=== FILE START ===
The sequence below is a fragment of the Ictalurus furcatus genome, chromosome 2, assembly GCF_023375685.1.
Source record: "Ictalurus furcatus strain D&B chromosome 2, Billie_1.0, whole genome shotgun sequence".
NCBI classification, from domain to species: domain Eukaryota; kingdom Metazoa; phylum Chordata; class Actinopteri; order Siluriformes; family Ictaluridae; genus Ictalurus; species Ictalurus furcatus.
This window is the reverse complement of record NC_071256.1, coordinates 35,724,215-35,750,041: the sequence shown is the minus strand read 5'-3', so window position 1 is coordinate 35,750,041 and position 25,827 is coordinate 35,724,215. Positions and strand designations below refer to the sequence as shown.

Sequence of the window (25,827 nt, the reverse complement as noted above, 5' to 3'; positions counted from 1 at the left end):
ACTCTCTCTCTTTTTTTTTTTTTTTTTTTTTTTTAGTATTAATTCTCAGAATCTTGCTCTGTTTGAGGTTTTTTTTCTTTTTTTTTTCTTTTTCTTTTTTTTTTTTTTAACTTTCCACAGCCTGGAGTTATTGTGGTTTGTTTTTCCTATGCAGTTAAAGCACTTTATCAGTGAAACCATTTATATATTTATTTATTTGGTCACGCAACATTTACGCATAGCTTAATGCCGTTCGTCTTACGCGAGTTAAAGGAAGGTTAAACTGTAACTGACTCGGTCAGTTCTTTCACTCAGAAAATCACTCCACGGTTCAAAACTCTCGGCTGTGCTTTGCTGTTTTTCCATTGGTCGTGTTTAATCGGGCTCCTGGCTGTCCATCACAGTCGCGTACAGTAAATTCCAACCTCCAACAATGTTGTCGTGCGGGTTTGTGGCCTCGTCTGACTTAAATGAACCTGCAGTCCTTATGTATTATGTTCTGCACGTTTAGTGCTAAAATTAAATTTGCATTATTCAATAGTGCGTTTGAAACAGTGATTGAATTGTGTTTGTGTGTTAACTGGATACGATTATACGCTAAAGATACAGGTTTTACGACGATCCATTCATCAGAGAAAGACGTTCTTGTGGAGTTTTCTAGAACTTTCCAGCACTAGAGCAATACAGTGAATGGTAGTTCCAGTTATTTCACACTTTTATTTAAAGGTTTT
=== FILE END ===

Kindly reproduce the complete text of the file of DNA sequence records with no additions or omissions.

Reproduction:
The sequence below is a fragment of the Ictalurus furcatus genome, chromosome 2, assembly GCF_023375685.1.
Source record: "Ictalurus furcatus strain D&B chromosome 2, Billie_1.0, whole genome shotgun sequence".
NCBI classification, from domain to species: domain Eukaryota; kingdom Metazoa; phylum Chordata; class Actinopteri; order Siluriformes; family Ictaluridae; genus Ictalurus; species Ictalurus furcatus.
This window is the reverse complement of record NC_071256.1, coordinates 35,724,215-35,750,041: the sequence shown is the minus strand read 5'-3', so window position 1 is coordinate 35,750,041 and position 25,827 is coordinate 35,724,215. Positions and strand designations below refer to the sequence as shown.

Sequence of the window (25,827 nt, the reverse complement as noted above, 5' to 3'; positions counted from 1 at the left end):
ACTCTCTCTCTTTTTTTTTTTTTTTTTTTTTTTTAGTATTAATTCTCAGAATCTTGCTCTGTTTGAGGTTTTTTTTCTTTTTTTTTTCTTTTTCTTTTTTTTTTTTTTAACTTTCCACAGCCTGGAGTTATTGTGGTTTGTTTTTCCTATGCAGTTAAAGCACTTTATCAGTGAAACCATTTATATATTTATTTATTTGGTCACGCAACATTTACGCATAGCTTAATGCCGTTCGTCTTACGCGAGTTAAAGGAAGGTTAAACTGTAACTGACTCGGTCAGTTCTTTCACTCAGAAAATCACTCCACGGTTCAAAACTCTCGGCTGTGCTTTGCTGTTTTTCCATTGGTCGTGTTTAATCGGGCTCCTGGCTGTCCATCACAGTCGCGTACAGTAAATTCCAACCTCCAACAATGTTGTCGTGCGGGTTTGTGGCCTCGTCTGACTTAAATGAACCTGCAGTCCTTATGTATTATGTTCTGCACGTTTAGTGCTAAAATTAAATTTGCATTATTCAATAGTGCGTTTGAAACAGTGATTGAATTGTGTTTGTGTGTTAACTGGATACGATTATACGCTAAAGATACAGGTTTTACGACGATCCATTCATCAGAGAAAGACGTTCTTGTGGAGTTTTCTAGAACTTTCCAGCACTAGAGCAATACAGTGAATGGTAGTTCCAGTTATTTCACACTTTTATTTAAAGGTTTT